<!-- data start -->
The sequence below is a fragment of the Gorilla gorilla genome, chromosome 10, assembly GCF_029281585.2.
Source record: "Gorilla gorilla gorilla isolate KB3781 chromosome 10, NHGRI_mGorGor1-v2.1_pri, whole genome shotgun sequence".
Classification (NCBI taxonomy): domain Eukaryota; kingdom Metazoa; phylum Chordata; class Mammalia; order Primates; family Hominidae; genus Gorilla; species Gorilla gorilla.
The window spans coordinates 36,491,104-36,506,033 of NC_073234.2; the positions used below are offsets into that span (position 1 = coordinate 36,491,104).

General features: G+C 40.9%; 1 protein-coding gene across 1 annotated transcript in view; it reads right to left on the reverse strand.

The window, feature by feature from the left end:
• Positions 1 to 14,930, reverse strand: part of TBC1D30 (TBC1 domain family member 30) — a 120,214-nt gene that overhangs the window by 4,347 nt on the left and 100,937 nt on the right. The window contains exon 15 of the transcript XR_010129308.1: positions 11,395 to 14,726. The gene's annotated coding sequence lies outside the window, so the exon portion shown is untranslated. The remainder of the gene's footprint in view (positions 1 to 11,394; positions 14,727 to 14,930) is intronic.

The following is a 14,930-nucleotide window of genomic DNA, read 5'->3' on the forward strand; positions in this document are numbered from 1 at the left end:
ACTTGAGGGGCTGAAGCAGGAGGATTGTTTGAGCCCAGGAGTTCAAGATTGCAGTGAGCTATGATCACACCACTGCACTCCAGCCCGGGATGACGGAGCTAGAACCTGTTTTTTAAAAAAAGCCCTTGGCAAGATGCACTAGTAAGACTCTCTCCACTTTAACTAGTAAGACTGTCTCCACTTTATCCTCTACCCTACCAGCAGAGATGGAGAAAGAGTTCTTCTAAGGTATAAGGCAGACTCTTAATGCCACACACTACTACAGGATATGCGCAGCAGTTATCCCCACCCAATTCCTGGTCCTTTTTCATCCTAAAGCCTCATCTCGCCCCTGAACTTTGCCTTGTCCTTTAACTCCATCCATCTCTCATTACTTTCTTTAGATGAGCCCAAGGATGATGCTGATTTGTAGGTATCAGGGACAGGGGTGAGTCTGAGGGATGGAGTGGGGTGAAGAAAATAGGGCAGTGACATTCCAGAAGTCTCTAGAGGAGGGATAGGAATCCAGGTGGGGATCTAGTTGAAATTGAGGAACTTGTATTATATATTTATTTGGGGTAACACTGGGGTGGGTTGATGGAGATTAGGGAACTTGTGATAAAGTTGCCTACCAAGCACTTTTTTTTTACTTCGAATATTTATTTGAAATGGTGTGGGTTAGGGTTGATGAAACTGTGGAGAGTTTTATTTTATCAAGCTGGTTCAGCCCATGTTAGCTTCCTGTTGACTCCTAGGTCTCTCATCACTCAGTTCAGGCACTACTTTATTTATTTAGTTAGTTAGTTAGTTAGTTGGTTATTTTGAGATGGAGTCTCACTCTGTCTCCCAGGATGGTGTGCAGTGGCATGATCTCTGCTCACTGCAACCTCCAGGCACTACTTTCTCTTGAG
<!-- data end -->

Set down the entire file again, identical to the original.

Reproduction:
The sequence below is a fragment of the Gorilla gorilla genome, chromosome 10, assembly GCF_029281585.2.
Source record: "Gorilla gorilla gorilla isolate KB3781 chromosome 10, NHGRI_mGorGor1-v2.1_pri, whole genome shotgun sequence".
Classification (NCBI taxonomy): domain Eukaryota; kingdom Metazoa; phylum Chordata; class Mammalia; order Primates; family Hominidae; genus Gorilla; species Gorilla gorilla.
The window spans coordinates 36,491,104-36,506,033 of NC_073234.2; the positions used below are offsets into that span (position 1 = coordinate 36,491,104).

General features: G+C 40.9%; 1 protein-coding gene across 1 annotated transcript in view; it reads right to left on the reverse strand.

The window, feature by feature from the left end:
• Positions 1 to 14,930, reverse strand: part of TBC1D30 (TBC1 domain family member 30) — a 120,214-nt gene that overhangs the window by 4,347 nt on the left and 100,937 nt on the right. The window contains exon 15 of the transcript XR_010129308.1: positions 11,395 to 14,726. The gene's annotated coding sequence lies outside the window, so the exon portion shown is untranslated. The remainder of the gene's footprint in view (positions 1 to 11,394; positions 14,727 to 14,930) is intronic.

The following is a 14,930-nucleotide window of genomic DNA, read 5'->3' on the forward strand; positions in this document are numbered from 1 at the left end:
ACTTGAGGGGCTGAAGCAGGAGGATTGTTTGAGCCCAGGAGTTCAAGATTGCAGTGAGCTATGATCACACCACTGCACTCCAGCCCGGGATGACGGAGCTAGAACCTGTTTTTTAAAAAAAGCCCTTGGCAAGATGCACTAGTAAGACTCTCTCCACTTTAACTAGTAAGACTGTCTCCACTTTATCCTCTACCCTACCAGCAGAGATGGAGAAAGAGTTCTTCTAAGGTATAAGGCAGACTCTTAATGCCACACACTACTACAGGATATGCGCAGCAGTTATCCCCACCCAATTCCTGGTCCTTTTTCATCCTAAAGCCTCATCTCGCCCCTGAACTTTGCCTTGTCCTTTAACTCCATCCATCTCTCATTACTTTCTTTAGATGAGCCCAAGGATGATGCTGATTTGTAGGTATCAGGGACAGGGGTGAGTCTGAGGGATGGAGTGGGGTGAAGAAAATAGGGCAGTGACATTCCAGAAGTCTCTAGAGGAGGGATAGGAATCCAGGTGGGGATCTAGTTGAAATTGAGGAACTTGTATTATATATTTATTTGGGGTAACACTGGGGTGGGTTGATGGAGATTAGGGAACTTGTGATAAAGTTGCCTACCAAGCACTTTTTTTTTACTTCGAATATTTATTTGAAATGGTGTGGGTTAGGGTTGATGAAACTGTGGAGAGTTTTATTTTATCAAGCTGGTTCAGCCCATGTTAGCTTCCTGTTGACTCCTAGGTCTCTCATCACTCAGTTCAGGCACTACTTTATTTATTTAGTTAGTTAGTTAGTTAGTTGGTTATTTTGAGATGGAGTCTCACTCTGTCTCCCAGGATGGTGTGCAGTGGCATGATCTCTGCTCACTGCAACCTCCAGGCACTACTTTCTCTTGAG